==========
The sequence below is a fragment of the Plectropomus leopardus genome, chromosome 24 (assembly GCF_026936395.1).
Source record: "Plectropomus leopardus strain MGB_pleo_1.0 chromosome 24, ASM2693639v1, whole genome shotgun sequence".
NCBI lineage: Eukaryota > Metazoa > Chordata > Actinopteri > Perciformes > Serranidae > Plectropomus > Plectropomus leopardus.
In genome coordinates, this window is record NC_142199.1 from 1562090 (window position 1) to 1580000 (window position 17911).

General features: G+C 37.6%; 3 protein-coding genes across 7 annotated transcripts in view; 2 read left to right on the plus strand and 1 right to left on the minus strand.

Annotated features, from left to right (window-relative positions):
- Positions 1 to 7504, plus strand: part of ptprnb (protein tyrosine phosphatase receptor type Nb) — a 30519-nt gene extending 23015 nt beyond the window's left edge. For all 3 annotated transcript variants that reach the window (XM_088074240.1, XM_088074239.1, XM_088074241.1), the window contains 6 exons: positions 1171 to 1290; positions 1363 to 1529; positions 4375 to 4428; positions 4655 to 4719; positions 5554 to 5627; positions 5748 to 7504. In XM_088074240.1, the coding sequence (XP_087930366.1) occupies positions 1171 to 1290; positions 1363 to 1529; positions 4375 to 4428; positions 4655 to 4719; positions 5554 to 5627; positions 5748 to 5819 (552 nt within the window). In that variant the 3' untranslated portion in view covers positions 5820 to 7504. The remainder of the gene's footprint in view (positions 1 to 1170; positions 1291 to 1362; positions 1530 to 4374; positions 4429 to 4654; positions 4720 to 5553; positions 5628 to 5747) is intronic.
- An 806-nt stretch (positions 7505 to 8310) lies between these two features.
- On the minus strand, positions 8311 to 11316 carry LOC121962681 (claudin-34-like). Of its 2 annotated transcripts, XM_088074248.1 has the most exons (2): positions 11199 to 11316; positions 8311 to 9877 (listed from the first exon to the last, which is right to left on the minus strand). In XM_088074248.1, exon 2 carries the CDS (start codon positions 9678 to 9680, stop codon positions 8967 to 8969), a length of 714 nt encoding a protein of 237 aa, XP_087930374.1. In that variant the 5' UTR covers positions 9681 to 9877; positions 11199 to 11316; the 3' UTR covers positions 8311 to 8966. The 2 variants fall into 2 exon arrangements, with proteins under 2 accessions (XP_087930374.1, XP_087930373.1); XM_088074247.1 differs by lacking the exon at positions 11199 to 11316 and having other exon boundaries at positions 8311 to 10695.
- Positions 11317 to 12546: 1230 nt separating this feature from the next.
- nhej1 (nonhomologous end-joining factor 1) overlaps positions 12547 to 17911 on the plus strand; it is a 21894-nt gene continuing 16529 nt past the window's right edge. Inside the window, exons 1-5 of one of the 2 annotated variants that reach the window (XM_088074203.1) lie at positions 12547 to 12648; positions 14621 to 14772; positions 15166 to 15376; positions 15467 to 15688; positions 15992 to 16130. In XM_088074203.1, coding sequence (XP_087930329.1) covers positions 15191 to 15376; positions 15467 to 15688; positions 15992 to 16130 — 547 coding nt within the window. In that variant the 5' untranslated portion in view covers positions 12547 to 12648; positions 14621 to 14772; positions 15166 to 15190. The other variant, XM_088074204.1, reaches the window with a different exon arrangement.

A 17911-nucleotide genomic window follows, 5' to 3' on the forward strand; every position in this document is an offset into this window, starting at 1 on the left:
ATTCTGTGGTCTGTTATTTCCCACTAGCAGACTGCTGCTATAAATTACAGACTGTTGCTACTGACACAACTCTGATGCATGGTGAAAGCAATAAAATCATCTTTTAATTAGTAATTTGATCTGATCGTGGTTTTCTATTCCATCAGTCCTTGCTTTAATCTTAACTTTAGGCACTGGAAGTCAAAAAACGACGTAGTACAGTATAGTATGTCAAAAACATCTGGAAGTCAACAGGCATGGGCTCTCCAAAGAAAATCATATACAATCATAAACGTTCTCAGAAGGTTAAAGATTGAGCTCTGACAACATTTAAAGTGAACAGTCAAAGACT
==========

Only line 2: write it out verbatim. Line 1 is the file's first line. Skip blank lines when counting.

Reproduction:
Source record: "Plectropomus leopardus strain MGB_pleo_1.0 chromosome 24, ASM2693639v1, whole genome shotgun sequence".